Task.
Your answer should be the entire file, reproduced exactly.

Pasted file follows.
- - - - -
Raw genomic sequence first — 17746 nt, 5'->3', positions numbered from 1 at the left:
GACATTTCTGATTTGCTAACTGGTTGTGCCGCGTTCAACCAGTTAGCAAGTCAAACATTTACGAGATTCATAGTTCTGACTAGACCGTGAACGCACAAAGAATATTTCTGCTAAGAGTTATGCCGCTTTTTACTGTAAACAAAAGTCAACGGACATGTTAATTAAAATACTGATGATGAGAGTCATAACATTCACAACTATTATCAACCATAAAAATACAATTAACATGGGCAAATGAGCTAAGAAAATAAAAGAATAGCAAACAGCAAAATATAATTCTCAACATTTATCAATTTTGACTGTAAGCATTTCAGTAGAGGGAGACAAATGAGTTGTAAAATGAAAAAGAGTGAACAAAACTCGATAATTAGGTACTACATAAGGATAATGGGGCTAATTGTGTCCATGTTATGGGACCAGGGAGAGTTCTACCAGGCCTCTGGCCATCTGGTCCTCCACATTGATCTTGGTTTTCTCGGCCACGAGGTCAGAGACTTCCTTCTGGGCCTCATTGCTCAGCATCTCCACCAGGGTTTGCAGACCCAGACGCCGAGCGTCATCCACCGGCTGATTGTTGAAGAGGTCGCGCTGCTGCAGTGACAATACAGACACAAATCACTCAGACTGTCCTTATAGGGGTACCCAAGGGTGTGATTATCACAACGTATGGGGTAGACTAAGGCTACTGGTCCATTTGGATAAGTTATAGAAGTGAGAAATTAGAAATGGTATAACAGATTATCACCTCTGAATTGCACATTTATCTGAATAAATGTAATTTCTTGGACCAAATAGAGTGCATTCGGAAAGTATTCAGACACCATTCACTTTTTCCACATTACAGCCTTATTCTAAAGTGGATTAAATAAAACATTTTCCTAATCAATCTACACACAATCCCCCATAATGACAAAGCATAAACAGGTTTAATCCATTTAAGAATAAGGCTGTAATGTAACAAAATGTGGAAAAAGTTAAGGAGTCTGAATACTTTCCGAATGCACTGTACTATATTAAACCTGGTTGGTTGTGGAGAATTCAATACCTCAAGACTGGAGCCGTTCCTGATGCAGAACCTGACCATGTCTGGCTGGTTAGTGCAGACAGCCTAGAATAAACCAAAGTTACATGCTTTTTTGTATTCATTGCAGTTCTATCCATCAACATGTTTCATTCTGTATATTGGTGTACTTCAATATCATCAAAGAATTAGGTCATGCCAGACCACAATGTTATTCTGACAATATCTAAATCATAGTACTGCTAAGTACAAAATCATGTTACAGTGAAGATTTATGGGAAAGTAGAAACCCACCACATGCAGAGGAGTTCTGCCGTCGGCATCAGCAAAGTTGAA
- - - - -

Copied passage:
Raw genomic sequence first — 17746 nt, 5'->3', positions numbered from 1 at the left:
GACATTTCTGATTTGCTAACTGGTTGTGCCGCGTTCAACCAGTTAGCAAGTCAAACATTTACGAGATTCATAGTTCTGACTAGACCGTGAACGCACAAAGAATATTTCTGCTAAGAGTTATGCCGCTTTTTACTGTAAACAAAAGTCAACGGACATGTTAATTAAAATACTGATGATGAGAGTCATAACATTCACAACTATTATCAACCATAAAAATACAATTAACATGGGCAAATGAGCTAAGAAAATAAAAGAATAGCAAACAGCAAAATATAATTCTCAACATTTATCAATTTTGACTGTAAGCATTTCAGTAGAGGGAGACAAATGAGTTGTAAAATGAAAAAGAGTGAACAAAACTCGATAATTAGGTACTACATAAGGATAATGGGGCTAATTGTGTCCATGTTATGGGACCAGGGAGAGTTCTACCAGGCCTCTGGCCATCTGGTCCTCCACATTGATCTTGGTTTTCTCGGCCACGAGGTCAGAGACTTCCTTCTGGGCCTCATTGCTCAGCATCTCCACCAGGGTTTGCAGACCCAGACGCCGAGCGTCATCCACCGGCTGATTGTTGAAGAGGTCGCGCTGCTGCAGTGACAATACAGACACAAATCACTCAGACTGTCCTTATAGGGGTACCCAAGGGTGTGATTATCACAACGTATGGGGTAGACTAAGGCTACTGGTCCATTTGGATAAGTTATAGAAGTGAGAAATTAGAAATGGTATAACAGATTATCACCTCTGAATTGCACATTTATCTGAATAAATGTAATTTCTTGGACCAAATAGAGTGCATTCGGAAAGTATTCAGACACCATTCACTTTTTCCACATTACAGCCTTATTCTAAAGTGGATTAAATAAAACATTTTCCTAATCAATCTACACACAATCCCCCATAATGACAAAGCATAAACAGGTTTAATCCATTTAAGAATAAGGCTGTAATGTAACAAAATGTGGAAAAAGTTAAGGAGTCTGAATACTTTCCGAATGCACTGTACTATATTAAACCTGGTTGGTTGTGGAGAATTCAATACCTCAAGACTGGAGCCGTTCCTGATGCAGAACCTGACCATGTCTGGCTGGTTAGTGCAGACAGCCTAGAATAAACCAAAGTTACATGCTTTTTTGTATTCATTGCAGTTCTATCCATCAACATGTTTCATTCTGTATATTGGTGTACTTCAATATCATCAAAGAATTAGGTCATGCCAGACCACAATGTTATTCTGACAATATCTAAATCATAGTACTGCTAAGTACAAAATCATGTTACAGTGAAGATTTATGGGAAAGTAGAAACCCACCACATGCAGAGGAGTTCTGCCGTCGGCATCAGCAAAGTTGAA